Understanding KPIs part 2

Understanding Key Performance Indicators – part 2

In a previous post, Supply Chain Consultant with Balloon One, Edward Napier-Fenning looked at the hierarchy of KPIs. Now that this is understood, in this post, he looks at identifying a company’s KPIs and introducing appropriate targets surrounding them in a process of five steps.

Step 1 – Define your key goals and objectives

It may sound obvious, but many companies fail to consider their true objectives when creating their KPIs. It is imperative to understand what the key goals of a company are and use these as the basis from which targets are set; rather than implementing a generic set of KPIs and hoping that by monitoring them, the company goals will be achieved.

A good example of this is that, many supply chain companies will have delivery on time in full (OTIF) as a principal KPI. However, having an excellent service level to customers as a key goal, does not necessarily mean the company will be successful. Having an exceptionally high service level, might gain you an excellent reputation, but if you have high operating costs to obtain it, it may be unsustainable in the long term.

In this case if we look at what may be a real objective, for example, one of the company goals might be to create a profit of £2 million per year, increasing by 10% in the following years – we need to consider what will effect this goal, and by doing this, understand what KPIs to use.

Step 2 – Understand contributing factors

Each company goal will have a number of contributing factors, and these in turn will have elements that influence them. By understanding the relationship between these factors, it becomes easier to see how each part of the business contributes to the ultimate success of the goal. By mapping these contributing factors from the company goal, the basis of our KPIs can be identified in line with the hierarchy of the business.

Here’s a basic example:

Using the objective we mentioned above, one of the company goals is to create a profit of £2 million per year, increasing by 10% in the following years.

If we consider at a basic level what contributes to this goal, we have:

  • The ability to sell and provide sales growth – sales creation.
  • The ability to create profit on sales – pricing and costs.


From these contributing factors, we can drill down further into the areas of the business:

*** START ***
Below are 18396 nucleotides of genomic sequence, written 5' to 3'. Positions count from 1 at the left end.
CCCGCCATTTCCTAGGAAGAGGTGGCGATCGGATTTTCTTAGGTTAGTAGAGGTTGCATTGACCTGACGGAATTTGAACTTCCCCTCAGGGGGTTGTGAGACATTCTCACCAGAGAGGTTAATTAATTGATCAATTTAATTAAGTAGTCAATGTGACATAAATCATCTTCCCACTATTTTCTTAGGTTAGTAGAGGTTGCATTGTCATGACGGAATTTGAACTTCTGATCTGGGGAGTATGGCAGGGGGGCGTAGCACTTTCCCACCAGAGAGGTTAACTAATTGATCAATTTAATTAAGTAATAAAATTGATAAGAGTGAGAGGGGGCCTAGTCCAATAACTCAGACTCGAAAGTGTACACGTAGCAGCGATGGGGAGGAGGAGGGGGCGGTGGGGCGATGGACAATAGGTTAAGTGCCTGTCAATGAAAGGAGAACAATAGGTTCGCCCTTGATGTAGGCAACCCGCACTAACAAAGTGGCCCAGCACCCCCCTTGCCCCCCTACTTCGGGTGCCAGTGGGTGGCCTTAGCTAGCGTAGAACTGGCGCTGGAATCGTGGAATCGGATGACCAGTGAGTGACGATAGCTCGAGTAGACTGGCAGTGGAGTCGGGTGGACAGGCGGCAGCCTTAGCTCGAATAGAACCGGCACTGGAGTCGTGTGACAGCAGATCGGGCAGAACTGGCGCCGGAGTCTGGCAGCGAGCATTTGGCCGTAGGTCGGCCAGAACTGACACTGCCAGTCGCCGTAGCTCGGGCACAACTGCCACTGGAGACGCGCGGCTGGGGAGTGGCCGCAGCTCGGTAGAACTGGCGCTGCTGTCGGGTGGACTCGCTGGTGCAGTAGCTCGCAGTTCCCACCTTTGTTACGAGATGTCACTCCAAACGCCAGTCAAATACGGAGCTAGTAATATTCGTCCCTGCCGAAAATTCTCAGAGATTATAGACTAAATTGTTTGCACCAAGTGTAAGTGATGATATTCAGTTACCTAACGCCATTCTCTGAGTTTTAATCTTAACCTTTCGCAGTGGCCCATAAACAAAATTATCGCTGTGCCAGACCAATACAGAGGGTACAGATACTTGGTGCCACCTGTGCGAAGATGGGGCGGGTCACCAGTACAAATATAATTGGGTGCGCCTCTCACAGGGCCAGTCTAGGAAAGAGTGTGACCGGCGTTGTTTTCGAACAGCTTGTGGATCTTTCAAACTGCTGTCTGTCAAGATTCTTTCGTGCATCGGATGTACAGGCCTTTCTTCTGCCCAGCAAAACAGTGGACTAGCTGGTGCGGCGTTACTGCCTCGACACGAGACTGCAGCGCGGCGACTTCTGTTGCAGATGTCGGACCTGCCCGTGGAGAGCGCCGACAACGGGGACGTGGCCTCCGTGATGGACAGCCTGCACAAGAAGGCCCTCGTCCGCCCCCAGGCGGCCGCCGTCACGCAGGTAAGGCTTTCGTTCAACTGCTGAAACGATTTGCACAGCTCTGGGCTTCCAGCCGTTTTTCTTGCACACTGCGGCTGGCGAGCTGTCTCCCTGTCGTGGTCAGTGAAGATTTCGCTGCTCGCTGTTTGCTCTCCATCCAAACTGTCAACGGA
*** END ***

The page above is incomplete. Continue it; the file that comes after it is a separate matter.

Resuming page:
• Sales creation: marketing, advertising, customer services, quality control, etc.
  • Pricing and costs: distribution, manufacturing, buying, market analysis, etc.


Looking at manufacturing as a specific area, it will have various links to the goal, and also other factors:

  • At a high level, one of the indicators chosen may be average cost per unit, as it provides a good measure of cost management in the area.
  • But by focusing solely on cost per unit, quality control may take a hit, affecting sales creation. Therefore a quality element KPI should be included in the reporting for the area.


By understanding these relationships between factors, and towards the goal as a whole, KPI indicators can be identified that cover all the important activities of the business. They can be set so that they are in line with the hierarchal structure of the business, from strategic to operational level.

Step 3 – Analyse performance, consult with staff

Before setting targets, it’s important to understand current performance levels. This information provides a point of reference against which future performance can be compared. It also assists in the setting of future targets, ensuring they are realistic.

When performing this task, certain assumptions may be made to enable the production of performance data. For example, if detailed staff hours are unavailable, then perhaps the average shift length may be used. It is imperative that these assumptions are well documented, as they will need to be taken into account when used for comparison in future.

Step 4 – Set targets, record assumptions, clarify goals, ensure acceptance

Once current performance is understood, targets can be set for the future. Targets must be considered in relation to the factor they contribute to. They also need to be realistic targets, and therefore careful consultation needs to take place with the staff members they affect. SMART target setting is a useful tool to help enable this:

  • S – Specific
  • M – Measurable
  • A – Agreed upon
  • R – Realistic
  • T – Time based


Targets should be a challenge, to encourage improvement, but it is important to provide staff with an opportunity to discuss the targets, to ensure acceptance.

Finally, the targets should be clear to all of those involved, to provide focus, and give the best chance of achieving them.

Step 5 – Maintain visibility, report, review

The final point for this post – and perhaps an obvious one – is that the whole process of setting KPIs is pointless if they are not kept “visible”. Staff should be routinely reminded of performance and progress towards targets. Through the use of reporting, review should take place with staff to ensure performance is maintained. If performance levels are achieved, then that should be rewarded. And if not, the staff responsible should be held accountable. Regular review of targets and KPIs is necessary to ensure relevance.

In my next post, I will look at how KPIs can be used to help improve performance, and what can be done to ensure their successful use within a company.


Balloon One has a vast amount of experience in helping companies to review and improve their operations. We have a dedicated team of supply chain consultants, with a proven track record. Get in touch to understand the benefits that we can bring to your company.